Water scarcity in arid regions is exacerbated by water quality degradation from anthropogenic contamination. In water-scarce regions, it is crucial to identify hydrochemical characteristics and pollution sources for effective water resource management. In this study, the Hei River—located in the Loess Plateau of China, which is an arid region with substantial anthropogenic-induced environmental changes—was selected as the study area to investigate these issues. The major ions of 242 streamflow and groundwater samples were measured during the 2014 and 2015 dry and flood seasons. Using a Piper diagram, a fuzzy membership function, a Gibbs diagram, and a forward model, the hydrochemical facies and water quality of streamflow and groundwater were investigated, and the main river solute sources and relative contributions were determined using quantitative and qualitative methods. The total dissolved solids were 279.6 ± 127.8 mg·L−1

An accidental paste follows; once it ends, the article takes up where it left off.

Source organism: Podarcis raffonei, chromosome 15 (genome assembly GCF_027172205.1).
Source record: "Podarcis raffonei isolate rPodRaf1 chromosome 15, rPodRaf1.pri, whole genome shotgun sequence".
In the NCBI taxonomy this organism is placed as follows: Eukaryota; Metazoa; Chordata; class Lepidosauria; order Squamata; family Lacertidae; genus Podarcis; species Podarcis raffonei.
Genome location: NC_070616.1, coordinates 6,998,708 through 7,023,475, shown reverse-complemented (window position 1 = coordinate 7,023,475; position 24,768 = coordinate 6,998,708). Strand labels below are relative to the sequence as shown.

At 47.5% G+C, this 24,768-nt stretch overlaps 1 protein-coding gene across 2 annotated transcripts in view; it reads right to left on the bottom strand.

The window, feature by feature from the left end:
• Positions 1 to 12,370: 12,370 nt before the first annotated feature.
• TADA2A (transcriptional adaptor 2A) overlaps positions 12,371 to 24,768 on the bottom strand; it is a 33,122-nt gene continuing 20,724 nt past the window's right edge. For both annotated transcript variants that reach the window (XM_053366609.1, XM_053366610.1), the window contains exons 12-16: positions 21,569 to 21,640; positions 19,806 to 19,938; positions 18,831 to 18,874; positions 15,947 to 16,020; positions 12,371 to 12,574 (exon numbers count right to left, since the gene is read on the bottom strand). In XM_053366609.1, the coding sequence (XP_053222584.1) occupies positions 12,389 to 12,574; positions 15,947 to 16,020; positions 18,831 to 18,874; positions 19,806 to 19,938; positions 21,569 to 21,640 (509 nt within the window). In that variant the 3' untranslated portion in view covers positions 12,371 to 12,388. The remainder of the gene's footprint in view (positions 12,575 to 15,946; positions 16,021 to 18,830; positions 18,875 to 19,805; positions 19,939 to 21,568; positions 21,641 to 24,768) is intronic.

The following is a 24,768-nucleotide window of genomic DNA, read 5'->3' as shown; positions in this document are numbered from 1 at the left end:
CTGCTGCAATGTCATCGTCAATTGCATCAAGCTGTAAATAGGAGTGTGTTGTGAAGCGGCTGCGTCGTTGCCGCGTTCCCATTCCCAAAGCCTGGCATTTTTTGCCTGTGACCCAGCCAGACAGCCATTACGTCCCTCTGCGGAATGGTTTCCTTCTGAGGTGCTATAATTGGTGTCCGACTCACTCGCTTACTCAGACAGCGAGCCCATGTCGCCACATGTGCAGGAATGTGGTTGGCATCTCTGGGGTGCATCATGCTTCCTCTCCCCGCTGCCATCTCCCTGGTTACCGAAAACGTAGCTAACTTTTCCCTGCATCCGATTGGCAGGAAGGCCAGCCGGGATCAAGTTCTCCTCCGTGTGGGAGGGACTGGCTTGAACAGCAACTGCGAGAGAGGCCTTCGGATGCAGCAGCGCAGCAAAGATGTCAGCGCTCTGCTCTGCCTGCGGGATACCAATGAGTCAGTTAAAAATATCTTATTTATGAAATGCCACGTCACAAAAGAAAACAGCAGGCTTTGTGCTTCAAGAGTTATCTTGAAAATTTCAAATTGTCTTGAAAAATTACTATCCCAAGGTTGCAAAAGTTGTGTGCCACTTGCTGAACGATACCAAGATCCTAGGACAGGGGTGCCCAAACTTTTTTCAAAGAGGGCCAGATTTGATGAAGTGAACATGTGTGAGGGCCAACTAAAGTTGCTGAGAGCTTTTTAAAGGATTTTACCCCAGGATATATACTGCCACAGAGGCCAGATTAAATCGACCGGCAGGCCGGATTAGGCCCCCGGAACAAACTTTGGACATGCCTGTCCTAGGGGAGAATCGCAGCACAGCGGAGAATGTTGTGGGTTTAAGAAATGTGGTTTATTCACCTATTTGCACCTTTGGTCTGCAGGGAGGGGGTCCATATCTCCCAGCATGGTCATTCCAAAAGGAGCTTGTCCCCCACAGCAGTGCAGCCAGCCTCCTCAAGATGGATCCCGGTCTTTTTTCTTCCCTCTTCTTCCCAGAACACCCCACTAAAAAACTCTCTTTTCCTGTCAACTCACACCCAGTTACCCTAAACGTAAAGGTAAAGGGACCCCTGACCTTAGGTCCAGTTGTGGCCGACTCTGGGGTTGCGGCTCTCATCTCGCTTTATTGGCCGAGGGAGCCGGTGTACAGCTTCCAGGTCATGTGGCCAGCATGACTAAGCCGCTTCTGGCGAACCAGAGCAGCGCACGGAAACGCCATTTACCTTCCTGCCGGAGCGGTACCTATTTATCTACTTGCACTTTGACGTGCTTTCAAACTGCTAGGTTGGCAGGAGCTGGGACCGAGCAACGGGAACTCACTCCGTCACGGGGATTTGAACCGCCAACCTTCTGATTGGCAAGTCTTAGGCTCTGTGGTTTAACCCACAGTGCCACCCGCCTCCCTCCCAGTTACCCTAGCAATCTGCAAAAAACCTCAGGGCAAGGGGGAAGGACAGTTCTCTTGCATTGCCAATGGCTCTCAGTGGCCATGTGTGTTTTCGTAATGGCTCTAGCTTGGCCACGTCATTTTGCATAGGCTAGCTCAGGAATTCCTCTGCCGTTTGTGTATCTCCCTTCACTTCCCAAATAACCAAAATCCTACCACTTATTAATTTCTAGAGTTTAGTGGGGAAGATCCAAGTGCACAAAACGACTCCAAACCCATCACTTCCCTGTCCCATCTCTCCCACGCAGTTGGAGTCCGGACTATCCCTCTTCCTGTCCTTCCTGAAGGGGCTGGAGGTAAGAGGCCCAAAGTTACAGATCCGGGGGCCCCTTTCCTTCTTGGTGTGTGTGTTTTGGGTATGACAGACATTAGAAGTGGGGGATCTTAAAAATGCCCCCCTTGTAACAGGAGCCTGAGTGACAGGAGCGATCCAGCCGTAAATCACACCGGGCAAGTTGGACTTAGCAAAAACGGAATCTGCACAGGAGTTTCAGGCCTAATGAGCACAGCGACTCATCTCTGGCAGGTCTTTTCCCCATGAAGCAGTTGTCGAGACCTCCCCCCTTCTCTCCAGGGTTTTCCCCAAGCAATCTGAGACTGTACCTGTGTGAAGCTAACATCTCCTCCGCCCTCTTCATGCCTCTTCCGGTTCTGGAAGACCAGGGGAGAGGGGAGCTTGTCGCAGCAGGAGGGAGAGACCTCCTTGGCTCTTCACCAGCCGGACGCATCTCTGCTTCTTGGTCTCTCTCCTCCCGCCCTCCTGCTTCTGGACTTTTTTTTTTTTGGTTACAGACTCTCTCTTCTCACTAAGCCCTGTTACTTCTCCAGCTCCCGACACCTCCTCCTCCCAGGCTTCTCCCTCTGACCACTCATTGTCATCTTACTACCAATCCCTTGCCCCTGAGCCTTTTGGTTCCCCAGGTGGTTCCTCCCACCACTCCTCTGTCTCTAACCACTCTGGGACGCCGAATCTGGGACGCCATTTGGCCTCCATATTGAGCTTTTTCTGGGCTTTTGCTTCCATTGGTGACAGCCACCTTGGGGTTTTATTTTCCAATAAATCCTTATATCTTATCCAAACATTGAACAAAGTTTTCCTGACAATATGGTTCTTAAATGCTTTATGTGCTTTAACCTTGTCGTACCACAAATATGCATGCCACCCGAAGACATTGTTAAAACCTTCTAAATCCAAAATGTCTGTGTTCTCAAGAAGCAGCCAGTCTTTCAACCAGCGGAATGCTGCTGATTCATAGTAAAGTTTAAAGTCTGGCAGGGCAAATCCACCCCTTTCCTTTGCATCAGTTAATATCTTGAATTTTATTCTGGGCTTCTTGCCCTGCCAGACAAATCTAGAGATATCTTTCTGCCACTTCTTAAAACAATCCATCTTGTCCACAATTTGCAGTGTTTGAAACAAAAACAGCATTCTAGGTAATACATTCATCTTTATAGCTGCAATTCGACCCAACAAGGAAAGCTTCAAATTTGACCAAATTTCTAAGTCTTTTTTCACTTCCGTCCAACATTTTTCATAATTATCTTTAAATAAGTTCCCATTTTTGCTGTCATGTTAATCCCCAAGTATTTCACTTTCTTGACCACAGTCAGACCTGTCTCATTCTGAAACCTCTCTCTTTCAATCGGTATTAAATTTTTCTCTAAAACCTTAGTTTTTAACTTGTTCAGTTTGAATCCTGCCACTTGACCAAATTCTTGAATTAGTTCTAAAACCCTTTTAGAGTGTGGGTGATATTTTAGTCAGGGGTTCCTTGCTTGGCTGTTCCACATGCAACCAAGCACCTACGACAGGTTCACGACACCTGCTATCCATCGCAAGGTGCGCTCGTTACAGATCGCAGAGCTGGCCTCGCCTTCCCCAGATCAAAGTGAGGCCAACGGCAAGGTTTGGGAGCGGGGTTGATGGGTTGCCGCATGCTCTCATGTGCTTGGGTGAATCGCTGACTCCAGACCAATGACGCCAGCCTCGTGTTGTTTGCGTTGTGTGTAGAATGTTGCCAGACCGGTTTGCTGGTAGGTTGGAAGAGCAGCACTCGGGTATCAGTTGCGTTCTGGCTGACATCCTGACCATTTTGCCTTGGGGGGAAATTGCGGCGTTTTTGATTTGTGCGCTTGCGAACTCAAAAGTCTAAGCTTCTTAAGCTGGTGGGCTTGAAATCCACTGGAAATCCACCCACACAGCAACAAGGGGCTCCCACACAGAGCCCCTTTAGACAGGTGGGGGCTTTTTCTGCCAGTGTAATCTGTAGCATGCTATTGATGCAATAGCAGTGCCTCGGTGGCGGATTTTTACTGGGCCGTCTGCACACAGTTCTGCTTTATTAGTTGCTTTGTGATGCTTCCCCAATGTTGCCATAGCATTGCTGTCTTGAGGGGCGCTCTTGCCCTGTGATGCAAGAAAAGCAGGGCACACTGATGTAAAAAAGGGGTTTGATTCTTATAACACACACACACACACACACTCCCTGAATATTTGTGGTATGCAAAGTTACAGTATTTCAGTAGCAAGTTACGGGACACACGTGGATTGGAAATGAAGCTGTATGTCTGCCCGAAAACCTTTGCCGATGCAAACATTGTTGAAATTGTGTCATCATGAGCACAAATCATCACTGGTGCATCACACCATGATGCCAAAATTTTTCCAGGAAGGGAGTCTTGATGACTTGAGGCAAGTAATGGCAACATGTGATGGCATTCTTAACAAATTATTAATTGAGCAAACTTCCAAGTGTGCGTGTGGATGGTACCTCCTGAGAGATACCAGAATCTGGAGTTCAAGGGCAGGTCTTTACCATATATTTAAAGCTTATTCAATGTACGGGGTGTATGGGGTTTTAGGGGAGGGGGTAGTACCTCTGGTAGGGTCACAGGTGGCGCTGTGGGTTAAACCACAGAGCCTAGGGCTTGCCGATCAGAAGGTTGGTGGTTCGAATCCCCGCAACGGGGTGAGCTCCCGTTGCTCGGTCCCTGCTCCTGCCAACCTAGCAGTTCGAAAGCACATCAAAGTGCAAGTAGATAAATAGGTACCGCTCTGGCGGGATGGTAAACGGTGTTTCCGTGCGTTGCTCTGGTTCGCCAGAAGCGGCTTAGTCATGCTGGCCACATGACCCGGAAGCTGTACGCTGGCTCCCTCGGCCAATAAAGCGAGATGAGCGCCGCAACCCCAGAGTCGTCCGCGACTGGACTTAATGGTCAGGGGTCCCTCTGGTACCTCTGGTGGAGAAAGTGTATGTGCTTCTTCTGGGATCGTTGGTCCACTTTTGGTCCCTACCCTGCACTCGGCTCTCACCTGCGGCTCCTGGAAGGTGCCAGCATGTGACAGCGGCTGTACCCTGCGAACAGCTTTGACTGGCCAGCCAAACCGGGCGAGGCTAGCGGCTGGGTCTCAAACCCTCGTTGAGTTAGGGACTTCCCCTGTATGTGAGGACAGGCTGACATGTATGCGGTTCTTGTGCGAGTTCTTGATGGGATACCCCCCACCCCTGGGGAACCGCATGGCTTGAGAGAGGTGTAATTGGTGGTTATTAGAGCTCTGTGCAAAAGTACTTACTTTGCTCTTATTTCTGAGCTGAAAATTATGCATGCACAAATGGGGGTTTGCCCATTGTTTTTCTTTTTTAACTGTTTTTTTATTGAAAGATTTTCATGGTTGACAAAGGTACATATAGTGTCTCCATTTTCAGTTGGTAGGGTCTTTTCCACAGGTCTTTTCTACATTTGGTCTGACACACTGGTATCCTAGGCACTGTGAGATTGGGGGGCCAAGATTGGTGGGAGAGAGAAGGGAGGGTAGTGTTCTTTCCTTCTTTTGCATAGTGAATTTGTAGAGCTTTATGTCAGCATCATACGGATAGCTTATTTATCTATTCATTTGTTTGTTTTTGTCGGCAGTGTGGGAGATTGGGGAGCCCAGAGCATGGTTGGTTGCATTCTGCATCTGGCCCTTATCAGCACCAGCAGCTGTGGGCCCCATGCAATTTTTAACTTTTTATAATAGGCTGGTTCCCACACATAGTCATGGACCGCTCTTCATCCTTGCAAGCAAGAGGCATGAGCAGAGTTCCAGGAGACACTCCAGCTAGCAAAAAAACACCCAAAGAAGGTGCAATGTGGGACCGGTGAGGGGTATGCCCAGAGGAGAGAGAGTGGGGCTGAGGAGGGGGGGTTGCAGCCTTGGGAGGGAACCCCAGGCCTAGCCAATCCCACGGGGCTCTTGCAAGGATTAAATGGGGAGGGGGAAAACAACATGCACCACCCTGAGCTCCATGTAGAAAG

for streamflow and 354.0 ± 157.4 mg·L−1
for groundwater, indicating low salinity water. However, the hydrochemical characteristics varied with season and location. Qualitatively, the atmospheric inputs, human activities, and rock weathering all contributed solutes to the waters but with varying contributions. The following are the mean contributions of analyzed solute source: silicate weathering (45.1 ± 1.1%) > carbonate weathering (34.1 ± 1.6%) > evaporite dissolution (13.7 ± 2.4%) > atmospheric input (5.4 ± 0.1%) > anthropogenic input (1.7 ± 0.1%). In general, water quality was satisfactory, as the majority of samples conformed to drinking water standards. The samples had good water quality because the river solutes were not heavily affected by anthropogenic activities and were primarily controlled by rock weathering. However, localized areas of high anthropogenic impact were identified. Such locations should be prioritized for pollution control and water resource management.
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